In fact, just this past Sunday, one of our ushers did just that, and ended up having a long conversation with the family. They are new to our area and were checking out our church for the first time. He gave them a tour of our building and our Kids Zone and explained to them why family is so important to NHC.

Bottom line...they felt welcomed and valued. Those still in the auditorium also felt welcomed and valued (as did our preacher). Our usher made a much deeper connection with this family than he ever would have if he had not invited them into the lobby. And, their kids were able to see what they were missing in our Kids Zone.

Again, there are many different ways that we can worship God in a corporate setting. And, at NHC, there are many opportunities for parents and children to worship God together, far beyond Sunday morning. But, for our church, Sunday morning worship in our auditorium is targeted at adults who are seeking to learn more about God and grow in Him. Any kind of ignorable distraction simply prohibits that from taking place.

You might think that we're unwelcoming and unfriendly to families, but until you understand our strategy from an experiential point of view, it's hard to make that call. I'd love to discuss this further with anyone, which is why I wrote this second post.



Working with students is incredibly fun, and incredibly challenging. Not that us adults are perfect, but one of the biggest frustrations I've dealt with in working with students in the lack of commitment. Although they might be passionate about the ministry, the lack of experience and maturity can cause some issues when it comes to making a commitment. Here are some things that I've been trying to teach our students to help them mature in their ability to commit.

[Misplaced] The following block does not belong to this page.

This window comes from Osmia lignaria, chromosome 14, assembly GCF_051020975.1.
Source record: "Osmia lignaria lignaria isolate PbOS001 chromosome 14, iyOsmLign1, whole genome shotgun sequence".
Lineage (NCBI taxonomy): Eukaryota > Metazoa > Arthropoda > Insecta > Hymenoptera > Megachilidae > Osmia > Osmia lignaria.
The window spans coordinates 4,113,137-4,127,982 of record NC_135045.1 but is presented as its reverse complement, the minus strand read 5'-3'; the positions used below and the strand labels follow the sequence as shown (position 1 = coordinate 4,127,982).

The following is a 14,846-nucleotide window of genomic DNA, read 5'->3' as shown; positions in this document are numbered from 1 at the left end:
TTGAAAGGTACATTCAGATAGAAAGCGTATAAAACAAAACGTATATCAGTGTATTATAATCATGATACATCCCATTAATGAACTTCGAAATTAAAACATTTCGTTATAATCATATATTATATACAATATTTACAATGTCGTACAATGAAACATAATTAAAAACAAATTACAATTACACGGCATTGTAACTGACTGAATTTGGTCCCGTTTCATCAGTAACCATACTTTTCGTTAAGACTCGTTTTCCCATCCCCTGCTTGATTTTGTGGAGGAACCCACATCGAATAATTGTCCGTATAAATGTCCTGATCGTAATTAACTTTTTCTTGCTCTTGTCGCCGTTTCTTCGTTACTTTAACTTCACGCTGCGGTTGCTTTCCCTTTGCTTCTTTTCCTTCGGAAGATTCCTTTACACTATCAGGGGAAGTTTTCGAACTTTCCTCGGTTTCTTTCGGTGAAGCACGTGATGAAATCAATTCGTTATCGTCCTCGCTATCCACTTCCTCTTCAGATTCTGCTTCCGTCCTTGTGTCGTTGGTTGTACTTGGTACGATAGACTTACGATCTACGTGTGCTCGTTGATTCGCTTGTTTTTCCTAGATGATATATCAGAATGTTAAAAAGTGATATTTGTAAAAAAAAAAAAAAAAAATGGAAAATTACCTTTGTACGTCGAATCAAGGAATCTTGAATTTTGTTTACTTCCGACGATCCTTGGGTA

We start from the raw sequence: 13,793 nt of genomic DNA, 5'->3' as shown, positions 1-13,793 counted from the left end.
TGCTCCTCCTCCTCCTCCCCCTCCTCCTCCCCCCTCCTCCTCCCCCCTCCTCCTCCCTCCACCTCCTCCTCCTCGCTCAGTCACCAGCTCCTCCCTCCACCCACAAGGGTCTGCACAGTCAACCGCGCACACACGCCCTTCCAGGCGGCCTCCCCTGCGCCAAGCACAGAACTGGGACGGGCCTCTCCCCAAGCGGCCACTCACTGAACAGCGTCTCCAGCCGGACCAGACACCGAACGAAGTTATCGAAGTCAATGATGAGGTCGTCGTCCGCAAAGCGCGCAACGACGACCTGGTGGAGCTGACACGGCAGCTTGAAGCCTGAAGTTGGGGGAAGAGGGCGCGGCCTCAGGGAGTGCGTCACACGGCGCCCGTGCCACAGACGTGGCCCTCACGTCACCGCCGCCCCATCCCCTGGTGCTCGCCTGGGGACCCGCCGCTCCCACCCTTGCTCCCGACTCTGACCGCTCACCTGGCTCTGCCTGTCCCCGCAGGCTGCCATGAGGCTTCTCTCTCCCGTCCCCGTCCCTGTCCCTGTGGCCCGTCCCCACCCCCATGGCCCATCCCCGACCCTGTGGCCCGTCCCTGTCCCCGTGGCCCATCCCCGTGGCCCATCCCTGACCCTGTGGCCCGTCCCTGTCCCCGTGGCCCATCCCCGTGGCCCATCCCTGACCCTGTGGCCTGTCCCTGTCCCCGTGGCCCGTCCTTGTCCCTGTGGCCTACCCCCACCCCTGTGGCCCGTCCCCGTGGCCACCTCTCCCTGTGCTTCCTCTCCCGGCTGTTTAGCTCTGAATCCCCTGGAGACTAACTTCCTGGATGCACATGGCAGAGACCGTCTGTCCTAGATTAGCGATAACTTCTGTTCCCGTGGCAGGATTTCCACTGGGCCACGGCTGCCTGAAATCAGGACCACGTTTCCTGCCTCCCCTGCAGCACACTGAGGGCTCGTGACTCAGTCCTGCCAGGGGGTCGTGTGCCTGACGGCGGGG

1) Consider carefully before making a commitment.

Even if it seems like a simple, menial task, if you've committed to doing it, somebody (more than likely, somebodies) is going to depend on you to get it done, so don't commit to something unless you know for certain (short of a real emergency) that you'll be able to do it.

Before you make a commitment, here are three key factors you should consider:
a) Check your calendar and check your spouse's/parents' calendar. If you don't keep a calendar, you shouldn't be committing to anything.
b) Ask questions and get all of the facts before you commit. Do I know all of the info? What time, energy, preparation will this require of me?
c) Is this something I really want to do? There are times when we SHOULD do things that we don't exactly want to do...BUT, people tend to be much more committed to the things that they sincerely are excited about participating in.

It's OK to say "no" sometimes. It's not OK to stretch yourself thin because you say "yes" to everything...which leads us to our second point.

2) Remember your priorities.

Do you have a list of the priorities in your life? My priority list, starting with the most important, looks something like: God, Family, Friends, Church, etc. If I'm asked to do something that doesn't match up with my priorities, I probably don't need to make that commitment. For example, if I'm asked to do something related to church that forces me to miss out on the quality time I need with my family, I'll want to consider that commitment carefully. If I'm invited to participate in something with my friends that will cause my relationship with God to suffer, that's a commitment I probably shouldn't make.

3) Stick to it.

The definition of "commitment" is: a pledge or promise; and obligation.

I'm not crazy about committing to things that I know I won't enjoy, but sometimes, you've got to do what you've got to do. Even when a commitment becomes an obligation, it's still honoring of God to follow through, with a good attitude. Any commitment you make to another person is a commitment you're making to God. have heard that it was said to the people long ago, "Do not break your oath, but keep the oaths you have made to the Lord." Simply let your "Yes" be "Yes," and your "No" be "No"; anything beyond this comes from the evil one.
Matthew 5:37

There are very few things that will either build up or tear down your reputation and witness than your level of commitment. What you commit to says a whole lot about your priorities, about your character, about your faith. As do the commitments you break.